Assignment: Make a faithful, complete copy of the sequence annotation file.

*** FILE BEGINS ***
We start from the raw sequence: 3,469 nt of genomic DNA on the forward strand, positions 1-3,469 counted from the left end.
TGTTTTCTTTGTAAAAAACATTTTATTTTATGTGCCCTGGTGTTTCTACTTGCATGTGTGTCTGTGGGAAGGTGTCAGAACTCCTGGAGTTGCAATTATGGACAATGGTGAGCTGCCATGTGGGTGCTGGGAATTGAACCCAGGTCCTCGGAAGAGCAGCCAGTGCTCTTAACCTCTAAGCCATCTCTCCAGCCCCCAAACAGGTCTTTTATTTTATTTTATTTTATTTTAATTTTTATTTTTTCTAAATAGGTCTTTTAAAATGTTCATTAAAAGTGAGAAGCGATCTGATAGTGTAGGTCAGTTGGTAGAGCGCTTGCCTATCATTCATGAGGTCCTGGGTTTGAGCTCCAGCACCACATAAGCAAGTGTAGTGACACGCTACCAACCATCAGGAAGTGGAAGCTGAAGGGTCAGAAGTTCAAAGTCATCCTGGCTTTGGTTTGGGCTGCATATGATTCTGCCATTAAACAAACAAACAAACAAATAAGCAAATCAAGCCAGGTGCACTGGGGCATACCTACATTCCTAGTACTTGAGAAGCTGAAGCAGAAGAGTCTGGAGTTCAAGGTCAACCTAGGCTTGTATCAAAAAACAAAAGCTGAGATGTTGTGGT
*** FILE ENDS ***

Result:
We start from the raw sequence: 3,469 nt of genomic DNA on the forward strand, positions 1-3,469 counted from the left end.
TGTTTTCTTTGTAAAAAACATTTTATTTTATGTGCCCTGGTGTTTCTACTTGCATGTGTGTCTGTGGGAAGGTGTCAGAACTCCTGGAGTTGCAATTATGGACAATGGTGAGCTGCCATGTGGGTGCTGGGAATTGAACCCAGGTCCTCGGAAGAGCAGCCAGTGCTCTTAACCTCTAAGCCATCTCTCCAGCCCCCAAACAGGTCTTTTATTTTATTTTATTTTATTTTAATTTTTATTTTTTCTAAATAGGTCTTTTAAAATGTTCATTAAAAGTGAGAAGCGATCTGATAGTGTAGGTCAGTTGGTAGAGCGCTTGCCTATCATTCATGAGGTCCTGGGTTTGAGCTCCAGCACCACATAAGCAAGTGTAGTGACACGCTACCAACCATCAGGAAGTGGAAGCTGAAGGGTCAGAAGTTCAAAGTCATCCTGGCTTTGGTTTGGGCTGCATATGATTCTGCCATTAAACAAACAAACAAACAAATAAGCAAATCAAGCCAGGTGCACTGGGGCATACCTACATTCCTAGTACTTGAGAAGCTGAAGCAGAAGAGTCTGGAGTTCAAGGTCAACCTAGGCTTGTATCAAAAAACAAAAGCTGAGATGTTGTGGT